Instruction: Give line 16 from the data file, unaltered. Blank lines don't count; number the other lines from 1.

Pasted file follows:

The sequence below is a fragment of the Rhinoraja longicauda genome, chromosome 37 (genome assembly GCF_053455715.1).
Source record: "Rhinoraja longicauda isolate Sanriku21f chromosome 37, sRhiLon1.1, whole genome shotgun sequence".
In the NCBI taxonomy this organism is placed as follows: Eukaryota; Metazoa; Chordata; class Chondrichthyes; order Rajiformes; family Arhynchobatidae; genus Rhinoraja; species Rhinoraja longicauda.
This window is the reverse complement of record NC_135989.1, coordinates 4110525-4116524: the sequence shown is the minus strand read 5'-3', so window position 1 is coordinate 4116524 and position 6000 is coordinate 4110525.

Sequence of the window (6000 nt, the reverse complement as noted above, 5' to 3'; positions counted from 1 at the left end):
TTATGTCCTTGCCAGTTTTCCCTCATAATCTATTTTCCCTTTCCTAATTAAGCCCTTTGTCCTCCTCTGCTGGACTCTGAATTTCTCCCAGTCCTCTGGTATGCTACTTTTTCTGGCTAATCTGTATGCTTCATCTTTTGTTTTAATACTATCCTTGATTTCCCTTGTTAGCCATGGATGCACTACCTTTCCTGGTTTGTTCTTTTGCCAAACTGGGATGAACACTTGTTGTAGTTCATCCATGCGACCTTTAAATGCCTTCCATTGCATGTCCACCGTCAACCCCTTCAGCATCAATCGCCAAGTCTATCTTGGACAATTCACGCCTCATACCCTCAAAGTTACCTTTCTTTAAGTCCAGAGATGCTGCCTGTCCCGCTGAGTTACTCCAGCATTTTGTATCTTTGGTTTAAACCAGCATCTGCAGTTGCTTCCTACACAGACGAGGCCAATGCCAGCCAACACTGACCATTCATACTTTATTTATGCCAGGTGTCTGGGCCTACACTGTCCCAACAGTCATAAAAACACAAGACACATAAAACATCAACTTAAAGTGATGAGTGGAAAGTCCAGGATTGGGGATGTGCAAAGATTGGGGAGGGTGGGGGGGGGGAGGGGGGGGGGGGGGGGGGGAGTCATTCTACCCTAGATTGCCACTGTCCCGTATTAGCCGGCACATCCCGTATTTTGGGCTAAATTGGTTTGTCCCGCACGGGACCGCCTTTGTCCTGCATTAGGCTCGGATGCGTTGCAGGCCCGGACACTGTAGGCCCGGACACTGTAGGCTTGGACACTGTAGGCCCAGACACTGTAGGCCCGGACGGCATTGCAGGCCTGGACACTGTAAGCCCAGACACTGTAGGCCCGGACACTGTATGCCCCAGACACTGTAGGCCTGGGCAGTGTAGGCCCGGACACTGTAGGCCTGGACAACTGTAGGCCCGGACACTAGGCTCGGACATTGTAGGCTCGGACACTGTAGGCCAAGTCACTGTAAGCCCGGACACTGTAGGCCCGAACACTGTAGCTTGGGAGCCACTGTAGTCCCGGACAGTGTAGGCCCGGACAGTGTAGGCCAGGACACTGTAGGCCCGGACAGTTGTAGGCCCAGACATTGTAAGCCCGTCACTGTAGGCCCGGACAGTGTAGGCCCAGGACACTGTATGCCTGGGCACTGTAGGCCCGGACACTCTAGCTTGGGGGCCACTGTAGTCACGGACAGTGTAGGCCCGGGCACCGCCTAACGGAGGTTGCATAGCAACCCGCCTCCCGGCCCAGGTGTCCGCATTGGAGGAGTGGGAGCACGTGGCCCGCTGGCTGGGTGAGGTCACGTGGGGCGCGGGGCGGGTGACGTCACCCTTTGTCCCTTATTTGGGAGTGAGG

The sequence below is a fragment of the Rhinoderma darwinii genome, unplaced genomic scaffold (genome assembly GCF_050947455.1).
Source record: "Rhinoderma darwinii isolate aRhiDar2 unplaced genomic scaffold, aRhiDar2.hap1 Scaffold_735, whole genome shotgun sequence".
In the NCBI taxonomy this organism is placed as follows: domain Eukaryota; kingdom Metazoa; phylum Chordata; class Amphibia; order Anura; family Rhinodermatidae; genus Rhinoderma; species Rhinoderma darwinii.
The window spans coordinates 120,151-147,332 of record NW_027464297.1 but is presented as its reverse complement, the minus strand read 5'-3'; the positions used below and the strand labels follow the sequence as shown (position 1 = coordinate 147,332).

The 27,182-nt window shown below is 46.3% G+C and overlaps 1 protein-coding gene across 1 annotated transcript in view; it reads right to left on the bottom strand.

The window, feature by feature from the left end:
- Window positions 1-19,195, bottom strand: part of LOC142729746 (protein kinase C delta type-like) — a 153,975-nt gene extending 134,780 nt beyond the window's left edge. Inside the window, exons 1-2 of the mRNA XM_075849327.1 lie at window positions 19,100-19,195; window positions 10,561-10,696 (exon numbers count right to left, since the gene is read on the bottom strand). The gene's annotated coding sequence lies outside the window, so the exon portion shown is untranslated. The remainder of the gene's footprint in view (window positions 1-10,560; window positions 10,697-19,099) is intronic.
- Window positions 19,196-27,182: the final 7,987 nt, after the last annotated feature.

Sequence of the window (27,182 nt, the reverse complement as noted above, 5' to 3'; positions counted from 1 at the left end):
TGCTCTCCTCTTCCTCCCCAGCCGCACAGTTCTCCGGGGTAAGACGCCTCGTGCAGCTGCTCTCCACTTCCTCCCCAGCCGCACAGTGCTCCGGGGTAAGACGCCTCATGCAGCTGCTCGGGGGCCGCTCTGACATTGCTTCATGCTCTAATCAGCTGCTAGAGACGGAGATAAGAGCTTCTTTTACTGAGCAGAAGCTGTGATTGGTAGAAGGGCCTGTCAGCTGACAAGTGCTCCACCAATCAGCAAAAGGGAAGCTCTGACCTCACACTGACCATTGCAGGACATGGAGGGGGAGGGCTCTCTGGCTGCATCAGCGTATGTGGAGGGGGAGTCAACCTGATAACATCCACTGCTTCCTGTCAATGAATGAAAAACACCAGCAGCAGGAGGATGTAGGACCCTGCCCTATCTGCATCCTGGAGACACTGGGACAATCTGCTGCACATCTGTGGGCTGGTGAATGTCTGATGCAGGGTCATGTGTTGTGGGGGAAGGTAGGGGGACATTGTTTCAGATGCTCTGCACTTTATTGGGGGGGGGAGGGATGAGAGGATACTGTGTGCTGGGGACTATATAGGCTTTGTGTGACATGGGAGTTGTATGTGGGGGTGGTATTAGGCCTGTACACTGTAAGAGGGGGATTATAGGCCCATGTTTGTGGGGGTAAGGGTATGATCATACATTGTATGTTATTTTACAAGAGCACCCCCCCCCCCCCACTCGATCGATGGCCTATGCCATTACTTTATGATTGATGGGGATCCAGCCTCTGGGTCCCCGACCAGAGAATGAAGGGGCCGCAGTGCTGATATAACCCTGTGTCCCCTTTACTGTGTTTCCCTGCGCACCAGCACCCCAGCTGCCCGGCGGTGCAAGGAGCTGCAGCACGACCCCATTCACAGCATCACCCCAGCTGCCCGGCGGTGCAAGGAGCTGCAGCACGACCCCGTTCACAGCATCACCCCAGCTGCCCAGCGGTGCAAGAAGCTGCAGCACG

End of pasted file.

TGCTCTCCTCTTCCTCCCCAGCCGCACAGTTCTCCGGGGTAAGACGCCTCGTGCAGCTGCTCTCCACTTCCTCCCCAGCCGCACAGTGCTCCGGGGTAAGACGCCTCATGCAGCTGCTCGGGGGCCGCTCTGACATTGCTTCATGCTCTAATCAGCTGCTAGAGACGGAGATAAGAGCTTCTTTTACTGAGCAGAAGCTGTGATTGGTAGAAGGGCCTGTCAGCTGACAAGTGCTCCACCAATCAGCAAAAGGGAAGCTCTGACCTCACACTGACCATTGCAGGACATGGAGGGGGAGGGCTCTCTGGCTGCATCAGCGTATGTGGAGGGGGAGTCAACCTGATAACATCCACTGCTTCCTGTCAATGAATGAAAAACACCAGCAGCAGGAGGATGTAGGACCCTGCCCTATCTGCATCCTGGAGACACTGGGACAATCTGCTGCACATCTGTGGGCTGGTGAATGTCTGATGCAGGGTCATGTGTTGTGGGGGAAGGTAGGGGGACATTGTTTCAGATGCTCTGCACTTTATTGGGGGGGGGAGGGATGAGAGGATACTGTGTGCTGGGGACTATATAGGCTTTGTGTGACATGGGAGTTGTATGTGGGGGTGGTATTAGGCCTGTACACTGTAAGAGGGGGATTATAGGCCCATGTTTGTGGGGGTAAGGGTATGATCATACATTGTATGTTATTTTACAAGAGCACCCCCCCCCCCCCACTCGATCGATGGCCTATGCCATTACTTTATGATTGATGGGGATCCAGCCTCTGGGTCCCCGACCAGAGAATGAAGGGGCCGCAGTGCTGATATAACCCTGTGTCCCCTTTACTGTGTTTCCCTGCGCACCAGCACCCCAGCTGCCCGGCGGTGCAAGGAGCTGCAGCACGACCCCATTCACAGCATCACCCCAGCTGCCCGGCGGTGCAAGGAGCTGCAGCACGACCCCGTTCACAGCATCACCCCAGCTGCCCAGCGGTGCAAGAAGCTGCAGCACG